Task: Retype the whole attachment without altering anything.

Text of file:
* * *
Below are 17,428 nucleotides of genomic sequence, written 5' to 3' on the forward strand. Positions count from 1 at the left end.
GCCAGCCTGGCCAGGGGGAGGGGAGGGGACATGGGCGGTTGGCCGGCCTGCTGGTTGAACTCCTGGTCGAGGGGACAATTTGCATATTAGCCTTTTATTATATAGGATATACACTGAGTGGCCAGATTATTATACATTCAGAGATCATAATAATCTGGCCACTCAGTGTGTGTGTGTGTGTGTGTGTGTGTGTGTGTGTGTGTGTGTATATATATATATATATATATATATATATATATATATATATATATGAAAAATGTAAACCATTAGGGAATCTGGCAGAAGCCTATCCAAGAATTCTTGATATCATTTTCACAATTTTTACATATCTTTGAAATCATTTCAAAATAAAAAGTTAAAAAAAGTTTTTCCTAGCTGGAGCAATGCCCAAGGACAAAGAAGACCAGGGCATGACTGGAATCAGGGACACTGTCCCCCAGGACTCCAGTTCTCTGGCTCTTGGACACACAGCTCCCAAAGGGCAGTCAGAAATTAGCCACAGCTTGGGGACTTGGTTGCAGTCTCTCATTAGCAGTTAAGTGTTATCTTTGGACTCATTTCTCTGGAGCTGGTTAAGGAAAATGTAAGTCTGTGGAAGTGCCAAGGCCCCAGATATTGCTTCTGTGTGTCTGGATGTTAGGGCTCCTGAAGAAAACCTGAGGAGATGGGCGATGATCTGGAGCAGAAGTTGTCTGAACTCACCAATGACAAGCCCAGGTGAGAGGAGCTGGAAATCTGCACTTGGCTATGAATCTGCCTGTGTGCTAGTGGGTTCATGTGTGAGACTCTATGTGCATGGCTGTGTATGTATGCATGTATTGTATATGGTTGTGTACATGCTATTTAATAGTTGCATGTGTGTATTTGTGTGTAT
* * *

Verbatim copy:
Below are 17,428 nucleotides of genomic sequence, written 5' to 3' on the forward strand. Positions count from 1 at the left end.
GCCAGCCTGGCCAGGGGGAGGGGAGGGGACATGGGCGGTTGGCCGGCCTGCTGGTTGAACTCCTGGTCGAGGGGACAATTTGCATATTAGCCTTTTATTATATAGGATATACACTGAGTGGCCAGATTATTATACATTCAGAGATCATAATAATCTGGCCACTCAGTGTGTGTGTGTGTGTGTGTGTGTGTGTGTGTGTGTGTGTGTATATATATATATATATATATATATATATATATATATATATATATGAAAAATGTAAACCATTAGGGAATCTGGCAGAAGCCTATCCAAGAATTCTTGATATCATTTTCACAATTTTTACATATCTTTGAAATCATTTCAAAATAAAAAGTTAAAAAAAGTTTTTCCTAGCTGGAGCAATGCCCAAGGACAAAGAAGACCAGGGCATGACTGGAATCAGGGACACTGTCCCCCAGGACTCCAGTTCTCTGGCTCTTGGACACACAGCTCCCAAAGGGCAGTCAGAAATTAGCCACAGCTTGGGGACTTGGTTGCAGTCTCTCATTAGCAGTTAAGTGTTATCTTTGGACTCATTTCTCTGGAGCTGGTTAAGGAAAATGTAAGTCTGTGGAAGTGCCAAGGCCCCAGATATTGCTTCTGTGTGTCTGGATGTTAGGGCTCCTGAAGAAAACCTGAGGAGATGGGCGATGATCTGGAGCAGAAGTTGTCTGAACTCACCAATGACAAGCCCAGGTGAGAGGAGCTGGAAATCTGCACTTGGCTATGAATCTGCCTGTGTGCTAGTGGGTTCATGTGTGAGACTCTATGTGCATGGCTGTGTATGTATGCATGTATTGTATATGGTTGTGTACATGCTATTTAATAGTTGCATGTGTGTATTTGTGTGTAT